Mark Hellinger
approached him to star in 1946's ''
The Killers The Killers are an American rock Rock most often refers to: * Rock (geology) A rock is any naturally occurring solid mass or aggregate of minerals or mineraloid matter. It is categorized by the minerals included, its Chemical compoun ...
'', which was completed and released prior to ''Desert Fury''. Directed by
Robert Siodmak Robert Siodmak (; 8 August 1900 – 10 March 1973) was a German film director who also worked in the United States. He is best remembered as a thriller specialist and for a series of stylish, unpretentious Hollywood films noirs he made in the 19 ...
, it was a great commercial and critical success and launched Lancaster and his co-star
Ava Gardner Ava Lavinia Gardner (December 24, 1922 – January 25, 1990) was an American actress and singer. She first signed a contract with Metro-Goldwyn-Mayer Metro-Goldwyn-Mayer Studios Inc. (also known as Metro-Goldwyn-Mayer Pictures or MGM) is ...

Ava Gardner
to stardom. It has since come to be regarded as a classic. Hellinger used Lancaster again on '' Brute Force'' in 1947, a prison drama written by
Richard Brooks Richard Brooks (May 18, 1912 – March 11, 1992) was an American screenwriter, film director, novelist and film producer. Nominated for eight Oscars in his career, he was best known for '' Blackboard Jungle'' (1955), '' Cat on a Hot Tin Roof'' ...

Richard Brooks
and directed by
Jules Dassin Julius "Jules" Dassin (December 18, 1911 – March 31, 2008) was an American film and theatre director, producer, writer and actor. A subject of the Hollywood blacklist The Hollywood blacklist was the colloquial term for what was in actuality ...
. It was also well received. Wallis released his films through Paramount, and so Lancaster and other Wallis contractees made cameos in '' Variety Girl'' in 1947. Lancaster's next film was a thriller for Wallis in 1947, ''
I Walk Alone ''I Walk Alone'' is a 1947 film noir directed by Byron Haskin and starring Burt Lancaster and Lizabeth Scott, with a supporting cast featuring Wendell Corey and Kirk Douglas Kirk Douglas (born Issur Danielovitch; December 9, 1916 – Febr ...
'', co-starring Lizabeth Scott and a young
Kirk Douglas Kirk Douglas (born Issur Danielovitch; December 9, 1916 – February 5, 2020) was an American actor and filmmaker. After an impoverished childhood, he made his film debut in ''The Strange Love of Martha Ivers ''The Strange Love of Martha Iver ...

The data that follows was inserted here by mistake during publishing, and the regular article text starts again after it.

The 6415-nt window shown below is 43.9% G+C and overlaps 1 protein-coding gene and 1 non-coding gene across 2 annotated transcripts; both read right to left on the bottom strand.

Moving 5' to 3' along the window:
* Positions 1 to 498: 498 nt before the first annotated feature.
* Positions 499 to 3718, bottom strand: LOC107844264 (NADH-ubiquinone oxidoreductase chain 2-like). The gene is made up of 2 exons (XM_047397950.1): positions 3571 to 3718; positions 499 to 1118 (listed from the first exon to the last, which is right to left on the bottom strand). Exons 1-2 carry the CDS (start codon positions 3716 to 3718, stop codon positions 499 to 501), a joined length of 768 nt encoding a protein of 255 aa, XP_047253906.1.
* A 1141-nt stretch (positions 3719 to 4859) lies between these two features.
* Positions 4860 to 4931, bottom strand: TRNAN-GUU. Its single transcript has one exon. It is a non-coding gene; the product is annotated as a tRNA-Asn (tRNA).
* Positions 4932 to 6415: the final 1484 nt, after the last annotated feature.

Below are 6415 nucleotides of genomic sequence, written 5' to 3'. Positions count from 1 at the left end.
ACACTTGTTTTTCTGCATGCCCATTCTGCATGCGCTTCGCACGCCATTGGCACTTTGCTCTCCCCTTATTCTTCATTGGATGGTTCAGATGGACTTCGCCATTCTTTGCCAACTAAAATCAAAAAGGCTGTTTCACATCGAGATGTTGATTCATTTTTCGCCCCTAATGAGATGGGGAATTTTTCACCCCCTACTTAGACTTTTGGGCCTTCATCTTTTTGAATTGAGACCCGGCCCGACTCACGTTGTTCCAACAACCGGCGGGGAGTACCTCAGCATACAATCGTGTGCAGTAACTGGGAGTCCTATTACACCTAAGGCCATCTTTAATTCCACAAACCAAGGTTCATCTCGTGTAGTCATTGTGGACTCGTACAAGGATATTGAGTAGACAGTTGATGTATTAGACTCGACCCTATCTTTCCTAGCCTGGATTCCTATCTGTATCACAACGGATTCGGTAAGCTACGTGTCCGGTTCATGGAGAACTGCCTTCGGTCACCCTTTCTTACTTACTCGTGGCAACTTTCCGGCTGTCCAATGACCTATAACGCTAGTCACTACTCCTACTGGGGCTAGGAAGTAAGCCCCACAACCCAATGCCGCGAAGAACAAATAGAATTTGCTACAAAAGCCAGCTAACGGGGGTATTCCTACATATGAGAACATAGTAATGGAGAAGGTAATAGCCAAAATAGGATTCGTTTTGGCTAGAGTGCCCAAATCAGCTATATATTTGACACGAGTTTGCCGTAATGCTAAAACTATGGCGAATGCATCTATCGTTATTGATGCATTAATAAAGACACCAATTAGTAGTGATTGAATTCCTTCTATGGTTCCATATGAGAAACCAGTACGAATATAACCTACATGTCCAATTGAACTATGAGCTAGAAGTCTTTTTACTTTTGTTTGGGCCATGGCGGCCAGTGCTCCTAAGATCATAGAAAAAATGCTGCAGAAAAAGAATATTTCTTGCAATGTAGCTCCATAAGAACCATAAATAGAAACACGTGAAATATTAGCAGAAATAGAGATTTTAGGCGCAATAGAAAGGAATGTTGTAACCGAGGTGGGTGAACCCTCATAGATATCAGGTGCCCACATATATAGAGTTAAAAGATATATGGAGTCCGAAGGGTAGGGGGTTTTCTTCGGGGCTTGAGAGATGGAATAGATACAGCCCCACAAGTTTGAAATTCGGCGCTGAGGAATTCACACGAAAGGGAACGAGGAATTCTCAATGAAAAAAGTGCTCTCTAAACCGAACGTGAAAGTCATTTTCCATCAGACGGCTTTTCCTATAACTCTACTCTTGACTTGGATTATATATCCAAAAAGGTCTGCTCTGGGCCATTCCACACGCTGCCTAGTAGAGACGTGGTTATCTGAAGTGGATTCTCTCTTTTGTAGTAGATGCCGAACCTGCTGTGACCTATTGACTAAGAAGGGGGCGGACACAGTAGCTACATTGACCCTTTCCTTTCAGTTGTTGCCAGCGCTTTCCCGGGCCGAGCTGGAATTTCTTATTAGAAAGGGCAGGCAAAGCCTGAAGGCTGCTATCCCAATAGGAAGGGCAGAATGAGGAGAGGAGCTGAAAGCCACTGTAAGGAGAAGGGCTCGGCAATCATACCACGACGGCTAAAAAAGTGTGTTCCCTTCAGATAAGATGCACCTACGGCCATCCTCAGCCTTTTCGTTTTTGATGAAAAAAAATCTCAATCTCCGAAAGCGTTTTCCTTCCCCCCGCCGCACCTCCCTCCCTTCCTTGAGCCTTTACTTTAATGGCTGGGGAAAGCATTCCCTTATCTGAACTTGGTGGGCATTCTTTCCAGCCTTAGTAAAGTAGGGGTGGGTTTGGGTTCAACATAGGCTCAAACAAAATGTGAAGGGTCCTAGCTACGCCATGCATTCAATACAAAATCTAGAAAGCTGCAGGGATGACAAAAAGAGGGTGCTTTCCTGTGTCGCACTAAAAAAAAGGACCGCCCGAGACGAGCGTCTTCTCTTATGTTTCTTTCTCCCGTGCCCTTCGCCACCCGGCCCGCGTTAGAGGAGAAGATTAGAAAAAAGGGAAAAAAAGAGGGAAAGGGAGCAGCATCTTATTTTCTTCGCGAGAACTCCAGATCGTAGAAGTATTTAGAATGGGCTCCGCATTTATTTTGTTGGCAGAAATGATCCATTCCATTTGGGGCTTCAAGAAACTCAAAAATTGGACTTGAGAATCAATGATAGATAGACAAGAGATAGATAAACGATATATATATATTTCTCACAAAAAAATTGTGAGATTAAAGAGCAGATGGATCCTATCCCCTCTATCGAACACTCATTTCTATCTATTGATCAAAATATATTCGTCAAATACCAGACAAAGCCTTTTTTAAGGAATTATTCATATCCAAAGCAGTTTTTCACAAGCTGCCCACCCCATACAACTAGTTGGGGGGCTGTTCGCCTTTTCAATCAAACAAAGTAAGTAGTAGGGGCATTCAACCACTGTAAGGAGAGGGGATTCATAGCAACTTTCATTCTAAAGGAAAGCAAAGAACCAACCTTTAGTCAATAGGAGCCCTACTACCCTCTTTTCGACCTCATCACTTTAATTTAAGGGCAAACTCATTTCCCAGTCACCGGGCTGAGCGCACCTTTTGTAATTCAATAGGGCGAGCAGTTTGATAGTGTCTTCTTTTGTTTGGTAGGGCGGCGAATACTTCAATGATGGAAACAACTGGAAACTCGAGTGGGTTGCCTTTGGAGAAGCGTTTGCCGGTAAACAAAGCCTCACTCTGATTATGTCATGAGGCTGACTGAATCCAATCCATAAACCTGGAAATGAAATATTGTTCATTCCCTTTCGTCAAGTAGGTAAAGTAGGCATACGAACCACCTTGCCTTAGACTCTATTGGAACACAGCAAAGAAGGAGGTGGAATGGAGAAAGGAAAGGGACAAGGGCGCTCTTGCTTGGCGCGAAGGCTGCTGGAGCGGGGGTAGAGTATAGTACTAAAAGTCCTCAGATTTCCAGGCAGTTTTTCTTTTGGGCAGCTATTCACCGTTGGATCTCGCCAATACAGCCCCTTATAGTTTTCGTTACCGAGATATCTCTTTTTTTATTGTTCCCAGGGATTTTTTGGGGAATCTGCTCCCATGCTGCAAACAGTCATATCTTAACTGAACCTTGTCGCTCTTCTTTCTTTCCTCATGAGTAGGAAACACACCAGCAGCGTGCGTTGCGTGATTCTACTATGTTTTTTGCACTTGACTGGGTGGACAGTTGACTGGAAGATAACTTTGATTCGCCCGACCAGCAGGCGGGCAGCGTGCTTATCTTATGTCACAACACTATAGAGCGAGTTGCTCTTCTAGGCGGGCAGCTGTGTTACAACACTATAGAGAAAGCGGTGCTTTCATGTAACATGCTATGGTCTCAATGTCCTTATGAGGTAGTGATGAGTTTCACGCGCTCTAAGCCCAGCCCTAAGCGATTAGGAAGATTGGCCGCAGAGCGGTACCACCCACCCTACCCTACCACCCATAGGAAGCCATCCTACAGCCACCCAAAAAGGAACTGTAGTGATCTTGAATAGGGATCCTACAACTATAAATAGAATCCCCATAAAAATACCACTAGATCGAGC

Kirk Douglas
, who was also under contract to Wallis. ''
Variety Variety may refer to: Science and technology Mathematics * Algebraic variety, the set of solutions of a system of polynomial equations * Variety (universal algebra), classes of algebraic structures defined by equations in universal algebra Hort ...
'' listed it as one of the top grossers of the year, taking in more than 2 million dollars. In 1948, Lancaster had a change of pace with the film adaptation of
Arthur Miller Arthur Asher Miller (October 17, 1915 – February 10, 2005) was an American playwright and essayist in the 20th-century American theater. Among his most popular plays are ''All My Sons ''All My Sons'' is a three-act play written in 19 ...
's ''
All My Sons ''All My Sons'' is a three-act play written in 1946 by Arthur Miller. It opened on Broadway at the Coronet Theatre in New York City New York City (NYC), often simply called New York, is the List of United States cities by population, m ...
'', made at
Universal Pictures Universal Pictures (legally Universal City Studios LLC, also known as Universal Studios, or simply Universal; common metonym Metonymy () is a figure of speech A figure of speech or rhetorical figure is a word or phrase that entails an int ...
with
Edward G. Robinson Edward G. Robinson (born Emanuel Goldenberg; ; December 12, 1893January 26, 1973) was a Romanian American, Romanian-born American actor of stage and screen during Classical Hollywood cinema, Hollywood's Golden Age. He appeared in 30 Broadway pla ...

Edward G. Robinson
. His third film for Wallis was an adaptation of ''
Sorry, Wrong Number ''Sorry, Wrong Number'' is a 1948 American thriller film noir directed by Anatole Litvak and starring Barbara Stanwyck and Burt Lancaster. The film was adapted by Lucille Fletcher from her 1943 radio play. Stanwyck was nominated for the Ac ...
'' in 1948, with